Driver Waives Preliminary Hearing

By Henri E. Cauvin
Washington Post Staff Writer
Friday, June 15, 2007

The woman charged in the chaotic car crash at a street festival in Southeast Washington was back in court yesterday for what was supposed to be a hearing on whether she would remain in jail.

But Tonya Bell waived her right to the preliminary hearing in D.C. Superior Court and agreed to continue to be held without bond while the case proceeds.

Preliminary hearings typically are held within several days of felony arrests and give the defense a preview of the prosecution's evidence. Waiving one often signals that the defense is considering a plea agreement.

According to police, Bell has told investigators that she was high on crack the night of June 2, when she plowed her station wagon into crowds of people at Unifest, an annual street festival in Anacostia. Dozens of people were injured, some seriously, but no one was killed.

Bell, 30, was arrested at the scene and charged with one count of aggravated assault, covering just one of those struck. A grand jury probably will consider additional charges involving other victims.

Interviews and court records depict Bell as a troubled woman who has been arrested more than a dozen times, often on charges stemming from drug use, which began during a traumatic adolescence. When she was a teenager, the father of her first two children was shot and killed. A few years later, her mother and grandmother died in a fire at the family's home in Southeast Washington.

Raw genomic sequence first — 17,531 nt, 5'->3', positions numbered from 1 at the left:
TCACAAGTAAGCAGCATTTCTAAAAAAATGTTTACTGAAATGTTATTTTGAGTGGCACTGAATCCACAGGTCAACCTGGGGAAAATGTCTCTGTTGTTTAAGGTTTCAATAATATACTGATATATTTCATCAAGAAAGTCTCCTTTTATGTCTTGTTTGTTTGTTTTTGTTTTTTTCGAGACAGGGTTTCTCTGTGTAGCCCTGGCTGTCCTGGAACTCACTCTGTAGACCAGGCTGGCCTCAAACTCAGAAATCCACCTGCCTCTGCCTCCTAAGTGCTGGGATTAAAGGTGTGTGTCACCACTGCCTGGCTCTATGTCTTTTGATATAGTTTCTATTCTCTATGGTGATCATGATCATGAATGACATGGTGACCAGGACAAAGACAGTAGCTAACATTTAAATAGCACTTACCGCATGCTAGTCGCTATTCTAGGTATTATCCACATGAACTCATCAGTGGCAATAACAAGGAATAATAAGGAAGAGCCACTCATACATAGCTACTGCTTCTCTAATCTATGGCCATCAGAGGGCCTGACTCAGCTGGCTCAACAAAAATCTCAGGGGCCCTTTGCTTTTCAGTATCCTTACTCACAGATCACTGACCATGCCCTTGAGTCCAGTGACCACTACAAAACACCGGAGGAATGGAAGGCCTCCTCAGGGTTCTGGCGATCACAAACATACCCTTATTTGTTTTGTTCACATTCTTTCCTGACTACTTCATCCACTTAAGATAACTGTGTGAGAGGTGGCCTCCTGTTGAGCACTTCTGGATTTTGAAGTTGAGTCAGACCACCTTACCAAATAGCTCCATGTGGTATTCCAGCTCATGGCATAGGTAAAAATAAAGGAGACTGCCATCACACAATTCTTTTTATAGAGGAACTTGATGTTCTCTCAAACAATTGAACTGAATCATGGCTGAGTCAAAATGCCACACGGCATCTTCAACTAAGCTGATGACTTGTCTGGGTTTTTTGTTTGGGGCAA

In recent years, Bell's situation had improved. She was having fewer brushes with the law, and at the time of the crash, she had a clerical job in the office of D.C. Council member Marion Barry (D-Ward 8).

After appearing in court June 4, Bell was due back last week, but that hearing was pushed back to yesterday, when she appeared before Judge Herbert B. Dixon Jr.

Standing next to her attorney, Daisy Bygrave of the D.C. Public Defender Service, Bell told Dixon she was waiving her right to the preliminary hearing. Neither Bygrave nor the prosecutor, Assistant U.S. Attorney Alessio D. Evangelista, said why.

Daniel W. Quillin, a defense attorney who practices in Superior Court, assessed the move: "In a case like this, if you're going to seriously contest it at trial, you need to get a preliminary hearing to obtain as much discovery as possible."

The defense decision in the Bell case is a near-certain sign that the lawyers are considering a plea, said Quillin, who negotiated a plea for one of the defendants charged in the slaying of a British man last summer in Georgetown.

A status hearing for Bell is scheduled for Aug. 17, two weeks before the deadline for a grand jury to indict her.

© 2007 The Washington Post Company